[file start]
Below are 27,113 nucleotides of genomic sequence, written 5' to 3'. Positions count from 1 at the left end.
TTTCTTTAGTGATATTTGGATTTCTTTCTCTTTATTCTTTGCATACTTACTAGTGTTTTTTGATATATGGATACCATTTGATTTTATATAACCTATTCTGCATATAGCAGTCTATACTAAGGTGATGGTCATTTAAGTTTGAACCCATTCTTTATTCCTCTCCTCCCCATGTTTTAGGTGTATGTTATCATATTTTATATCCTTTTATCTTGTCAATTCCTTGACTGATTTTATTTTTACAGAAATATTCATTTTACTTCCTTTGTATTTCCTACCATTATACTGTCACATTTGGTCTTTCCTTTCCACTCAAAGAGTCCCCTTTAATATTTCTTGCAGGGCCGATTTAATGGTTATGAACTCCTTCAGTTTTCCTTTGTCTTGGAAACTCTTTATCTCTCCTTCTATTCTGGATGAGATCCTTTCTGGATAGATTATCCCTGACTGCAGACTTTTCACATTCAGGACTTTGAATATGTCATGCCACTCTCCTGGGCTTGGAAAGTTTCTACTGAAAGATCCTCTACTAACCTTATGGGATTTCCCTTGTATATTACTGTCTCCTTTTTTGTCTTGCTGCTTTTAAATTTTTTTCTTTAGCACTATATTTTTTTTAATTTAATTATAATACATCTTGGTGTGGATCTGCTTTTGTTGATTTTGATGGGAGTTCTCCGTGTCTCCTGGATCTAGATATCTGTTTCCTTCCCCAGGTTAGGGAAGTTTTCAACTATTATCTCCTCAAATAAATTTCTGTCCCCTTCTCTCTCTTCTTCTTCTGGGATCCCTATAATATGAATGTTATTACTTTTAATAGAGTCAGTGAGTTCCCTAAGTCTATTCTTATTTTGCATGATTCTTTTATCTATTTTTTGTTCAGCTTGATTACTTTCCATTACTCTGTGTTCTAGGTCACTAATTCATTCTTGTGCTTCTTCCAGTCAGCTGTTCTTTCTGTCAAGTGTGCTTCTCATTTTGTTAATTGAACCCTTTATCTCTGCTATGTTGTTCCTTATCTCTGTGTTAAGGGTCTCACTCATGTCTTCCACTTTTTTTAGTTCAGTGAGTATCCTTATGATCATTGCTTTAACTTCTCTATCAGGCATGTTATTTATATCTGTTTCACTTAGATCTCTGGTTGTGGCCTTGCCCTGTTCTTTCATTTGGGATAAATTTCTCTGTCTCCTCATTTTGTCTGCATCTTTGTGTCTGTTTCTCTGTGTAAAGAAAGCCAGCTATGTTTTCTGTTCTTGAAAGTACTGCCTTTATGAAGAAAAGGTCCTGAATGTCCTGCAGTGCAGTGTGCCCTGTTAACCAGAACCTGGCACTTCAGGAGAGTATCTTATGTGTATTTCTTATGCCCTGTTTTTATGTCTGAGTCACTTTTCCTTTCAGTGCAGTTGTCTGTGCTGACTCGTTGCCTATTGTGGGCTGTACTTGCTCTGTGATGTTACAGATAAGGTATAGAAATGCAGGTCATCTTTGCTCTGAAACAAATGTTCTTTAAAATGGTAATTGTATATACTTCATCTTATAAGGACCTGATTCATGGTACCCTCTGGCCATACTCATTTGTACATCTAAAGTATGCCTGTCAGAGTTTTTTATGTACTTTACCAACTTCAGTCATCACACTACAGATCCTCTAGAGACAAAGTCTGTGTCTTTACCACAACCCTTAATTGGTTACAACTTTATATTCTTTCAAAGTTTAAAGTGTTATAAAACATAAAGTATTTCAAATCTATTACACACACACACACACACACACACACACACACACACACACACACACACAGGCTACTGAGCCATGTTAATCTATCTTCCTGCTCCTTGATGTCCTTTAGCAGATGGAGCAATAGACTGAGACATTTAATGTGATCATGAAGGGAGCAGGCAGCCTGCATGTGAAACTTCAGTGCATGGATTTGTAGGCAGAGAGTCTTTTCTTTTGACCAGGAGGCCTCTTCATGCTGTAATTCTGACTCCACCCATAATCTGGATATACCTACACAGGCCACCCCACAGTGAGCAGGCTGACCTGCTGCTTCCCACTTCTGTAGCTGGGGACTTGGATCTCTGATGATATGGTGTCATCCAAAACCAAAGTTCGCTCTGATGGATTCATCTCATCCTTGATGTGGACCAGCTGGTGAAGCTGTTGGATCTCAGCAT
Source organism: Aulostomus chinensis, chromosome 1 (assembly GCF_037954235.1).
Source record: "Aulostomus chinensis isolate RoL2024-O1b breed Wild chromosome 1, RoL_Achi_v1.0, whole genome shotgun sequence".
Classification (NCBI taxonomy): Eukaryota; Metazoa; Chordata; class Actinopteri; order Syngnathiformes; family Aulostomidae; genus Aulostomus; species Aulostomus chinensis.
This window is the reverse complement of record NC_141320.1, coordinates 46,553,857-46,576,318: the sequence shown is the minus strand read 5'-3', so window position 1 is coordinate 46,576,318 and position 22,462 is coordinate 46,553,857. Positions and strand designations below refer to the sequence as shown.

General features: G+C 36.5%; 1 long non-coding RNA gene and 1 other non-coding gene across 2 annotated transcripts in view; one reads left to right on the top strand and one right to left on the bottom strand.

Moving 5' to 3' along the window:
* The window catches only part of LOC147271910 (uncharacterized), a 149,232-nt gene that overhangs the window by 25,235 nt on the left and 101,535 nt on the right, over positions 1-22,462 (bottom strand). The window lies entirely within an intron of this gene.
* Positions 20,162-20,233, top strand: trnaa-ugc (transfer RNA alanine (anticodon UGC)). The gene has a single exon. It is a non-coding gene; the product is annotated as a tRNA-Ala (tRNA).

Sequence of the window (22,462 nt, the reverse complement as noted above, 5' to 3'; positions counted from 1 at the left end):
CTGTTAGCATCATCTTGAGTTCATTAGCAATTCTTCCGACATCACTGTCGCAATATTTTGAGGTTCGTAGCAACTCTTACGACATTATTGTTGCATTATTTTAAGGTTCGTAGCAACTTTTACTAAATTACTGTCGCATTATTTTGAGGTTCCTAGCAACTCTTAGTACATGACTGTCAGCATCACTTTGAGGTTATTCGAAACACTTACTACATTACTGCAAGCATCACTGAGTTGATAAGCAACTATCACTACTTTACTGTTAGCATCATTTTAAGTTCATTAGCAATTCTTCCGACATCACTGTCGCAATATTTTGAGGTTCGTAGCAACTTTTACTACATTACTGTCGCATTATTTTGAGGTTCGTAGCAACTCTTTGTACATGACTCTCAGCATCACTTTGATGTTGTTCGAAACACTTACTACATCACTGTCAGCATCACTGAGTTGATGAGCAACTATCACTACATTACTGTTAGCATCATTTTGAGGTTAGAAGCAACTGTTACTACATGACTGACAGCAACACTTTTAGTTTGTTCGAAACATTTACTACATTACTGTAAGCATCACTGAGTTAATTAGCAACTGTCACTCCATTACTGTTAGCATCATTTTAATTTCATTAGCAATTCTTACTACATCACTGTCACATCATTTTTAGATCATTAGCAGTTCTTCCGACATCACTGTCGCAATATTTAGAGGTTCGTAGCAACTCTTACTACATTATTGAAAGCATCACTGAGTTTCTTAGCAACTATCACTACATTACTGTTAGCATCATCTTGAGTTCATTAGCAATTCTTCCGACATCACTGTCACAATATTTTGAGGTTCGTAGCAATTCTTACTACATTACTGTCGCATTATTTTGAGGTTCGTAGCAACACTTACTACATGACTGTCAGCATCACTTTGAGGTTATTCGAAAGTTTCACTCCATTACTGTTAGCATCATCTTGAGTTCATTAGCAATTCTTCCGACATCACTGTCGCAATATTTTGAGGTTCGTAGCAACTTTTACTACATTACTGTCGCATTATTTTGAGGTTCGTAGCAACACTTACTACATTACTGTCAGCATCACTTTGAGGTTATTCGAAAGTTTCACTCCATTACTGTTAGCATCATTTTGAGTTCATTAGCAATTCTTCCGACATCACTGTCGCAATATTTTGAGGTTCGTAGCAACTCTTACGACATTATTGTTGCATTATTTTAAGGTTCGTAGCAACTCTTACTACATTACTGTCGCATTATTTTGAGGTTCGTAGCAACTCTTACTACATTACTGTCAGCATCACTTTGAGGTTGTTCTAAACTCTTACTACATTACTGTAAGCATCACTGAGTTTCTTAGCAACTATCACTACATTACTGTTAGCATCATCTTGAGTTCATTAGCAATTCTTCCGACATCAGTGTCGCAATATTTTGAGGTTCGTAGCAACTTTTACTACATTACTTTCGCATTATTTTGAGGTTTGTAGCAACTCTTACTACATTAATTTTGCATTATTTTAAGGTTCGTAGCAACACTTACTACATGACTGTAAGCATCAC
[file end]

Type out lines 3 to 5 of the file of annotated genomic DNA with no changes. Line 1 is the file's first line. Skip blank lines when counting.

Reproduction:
Source organism: Aulostomus chinensis, chromosome 1 (assembly GCF_037954235.1).
Source record: "Aulostomus chinensis isolate RoL2024-O1b breed Wild chromosome 1, RoL_Achi_v1.0, whole genome shotgun sequence".
Classification (NCBI taxonomy): Eukaryota; Metazoa; Chordata; class Actinopteri; order Syngnathiformes; family Aulostomidae; genus Aulostomus; species Aulostomus chinensis.